The role that Ron Rivera is talking about is rushing the passer. The simplest way to describe his role in the defense is that he will replace Shaka Toney (who was recently suspended by the commissioner for gambling on NFL football) as the team’s only situational pass rusher.
With a redshirt sophomore season and extended eligibility due to COVID rules, Jones played 6 seasons at Louisiana, and he, like KJ Henry, is already 24 years old. Martin Mayhew discussed that on Saturday night:
Yeah, well for me, the age comes into play obviously, but for a lot of these guys, it is really how much football they’ve played. This guy has a lot of upside, a lot of developmental potential despite his age. So we’re looking forward to working with him. I mean, he’s got a lot of athleticism. He’s got a great first step, he’s got a lot of traits that you want. And he has some tools, and our coaches can develop those tools.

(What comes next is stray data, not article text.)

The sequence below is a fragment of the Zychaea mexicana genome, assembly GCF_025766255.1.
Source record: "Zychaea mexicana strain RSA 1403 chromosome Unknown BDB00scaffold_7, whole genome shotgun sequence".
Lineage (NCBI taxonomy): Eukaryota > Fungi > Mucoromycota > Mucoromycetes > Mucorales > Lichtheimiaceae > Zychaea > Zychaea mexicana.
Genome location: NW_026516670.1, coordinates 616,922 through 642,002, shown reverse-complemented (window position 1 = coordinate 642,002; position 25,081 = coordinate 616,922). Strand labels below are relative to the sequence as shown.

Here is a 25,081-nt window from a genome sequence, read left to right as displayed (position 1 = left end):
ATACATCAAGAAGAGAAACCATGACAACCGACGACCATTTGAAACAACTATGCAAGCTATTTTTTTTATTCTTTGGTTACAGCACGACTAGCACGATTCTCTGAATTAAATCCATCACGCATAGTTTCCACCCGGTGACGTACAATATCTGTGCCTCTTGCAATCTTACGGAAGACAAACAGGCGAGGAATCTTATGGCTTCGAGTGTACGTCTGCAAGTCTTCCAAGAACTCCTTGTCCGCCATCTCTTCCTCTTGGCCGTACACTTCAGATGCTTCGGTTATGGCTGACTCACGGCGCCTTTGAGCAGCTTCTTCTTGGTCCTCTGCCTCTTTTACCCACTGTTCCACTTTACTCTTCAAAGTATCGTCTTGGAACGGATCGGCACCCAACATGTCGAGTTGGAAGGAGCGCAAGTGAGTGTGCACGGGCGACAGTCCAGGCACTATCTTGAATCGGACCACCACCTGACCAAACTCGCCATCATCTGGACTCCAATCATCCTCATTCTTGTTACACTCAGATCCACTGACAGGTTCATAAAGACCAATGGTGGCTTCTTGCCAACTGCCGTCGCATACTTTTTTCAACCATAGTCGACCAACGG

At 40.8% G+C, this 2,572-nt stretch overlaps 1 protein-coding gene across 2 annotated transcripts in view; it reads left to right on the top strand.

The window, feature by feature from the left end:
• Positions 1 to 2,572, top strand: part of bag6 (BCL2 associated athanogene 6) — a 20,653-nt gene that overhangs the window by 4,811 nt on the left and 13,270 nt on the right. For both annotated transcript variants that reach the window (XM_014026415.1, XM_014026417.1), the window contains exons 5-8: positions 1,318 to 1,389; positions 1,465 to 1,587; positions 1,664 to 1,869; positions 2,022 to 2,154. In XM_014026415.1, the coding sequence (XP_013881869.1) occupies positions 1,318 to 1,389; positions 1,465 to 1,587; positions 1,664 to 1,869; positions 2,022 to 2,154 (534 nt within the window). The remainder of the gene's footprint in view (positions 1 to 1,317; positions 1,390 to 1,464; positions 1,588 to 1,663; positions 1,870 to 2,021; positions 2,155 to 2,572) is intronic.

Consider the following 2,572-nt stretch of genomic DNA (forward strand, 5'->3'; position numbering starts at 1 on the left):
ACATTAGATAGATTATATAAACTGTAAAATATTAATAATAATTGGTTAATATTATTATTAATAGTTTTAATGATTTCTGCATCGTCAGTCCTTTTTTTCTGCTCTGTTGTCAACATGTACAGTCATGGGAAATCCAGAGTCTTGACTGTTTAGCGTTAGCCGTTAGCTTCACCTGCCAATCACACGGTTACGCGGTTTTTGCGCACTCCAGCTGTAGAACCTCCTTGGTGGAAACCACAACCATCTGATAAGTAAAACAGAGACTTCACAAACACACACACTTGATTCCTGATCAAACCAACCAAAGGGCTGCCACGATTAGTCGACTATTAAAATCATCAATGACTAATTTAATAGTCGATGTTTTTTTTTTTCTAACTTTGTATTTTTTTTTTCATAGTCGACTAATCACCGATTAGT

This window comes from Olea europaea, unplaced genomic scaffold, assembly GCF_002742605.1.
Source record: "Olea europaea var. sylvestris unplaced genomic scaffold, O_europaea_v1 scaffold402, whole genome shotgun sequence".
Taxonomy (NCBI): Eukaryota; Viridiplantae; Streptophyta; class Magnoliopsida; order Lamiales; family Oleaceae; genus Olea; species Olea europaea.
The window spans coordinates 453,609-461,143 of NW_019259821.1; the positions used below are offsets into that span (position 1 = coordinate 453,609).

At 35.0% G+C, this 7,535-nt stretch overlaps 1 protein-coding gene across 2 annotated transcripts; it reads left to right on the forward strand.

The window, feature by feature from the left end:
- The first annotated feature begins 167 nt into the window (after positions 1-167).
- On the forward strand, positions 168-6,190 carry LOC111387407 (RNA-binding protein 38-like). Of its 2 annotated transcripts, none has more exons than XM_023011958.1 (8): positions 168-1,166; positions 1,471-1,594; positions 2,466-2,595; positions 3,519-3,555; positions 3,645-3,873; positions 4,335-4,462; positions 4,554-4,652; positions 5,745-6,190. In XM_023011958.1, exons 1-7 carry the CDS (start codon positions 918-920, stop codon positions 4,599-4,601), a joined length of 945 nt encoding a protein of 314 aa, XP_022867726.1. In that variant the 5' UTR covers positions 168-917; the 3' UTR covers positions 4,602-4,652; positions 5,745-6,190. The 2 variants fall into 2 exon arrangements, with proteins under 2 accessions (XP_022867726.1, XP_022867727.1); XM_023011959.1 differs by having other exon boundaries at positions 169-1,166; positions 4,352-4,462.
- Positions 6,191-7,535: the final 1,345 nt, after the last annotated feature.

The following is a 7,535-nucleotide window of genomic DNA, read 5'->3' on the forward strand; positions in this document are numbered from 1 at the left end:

The Commanders’ 6th round pick was used to draft running back Chris Rodriguez Jr. out of Kentucky. It was reported almost immediately after the draft ended that the team had a 3rd-round grade on Rodrigez.
Every team always says things like this, but given Washington's current group of RBs, this could be legit. Didn't really need a guy with Rodriguez's skillset, but perhaps they thought the value was too good in the 6th https://t.co/EEX3A5dlXz— Mark Bullock (@MarkBullockNFL) April 29, 2023
Apparently, Eric Bieniemy was instrumental in the decision to draft the 5’11”, 224 pound 22-year-old running back. Martin Mayhew and Ron Rivera, speaking at the end of the draft on Saturday night spoke about the new offensive coordinator’s role in drafting Rodriguez: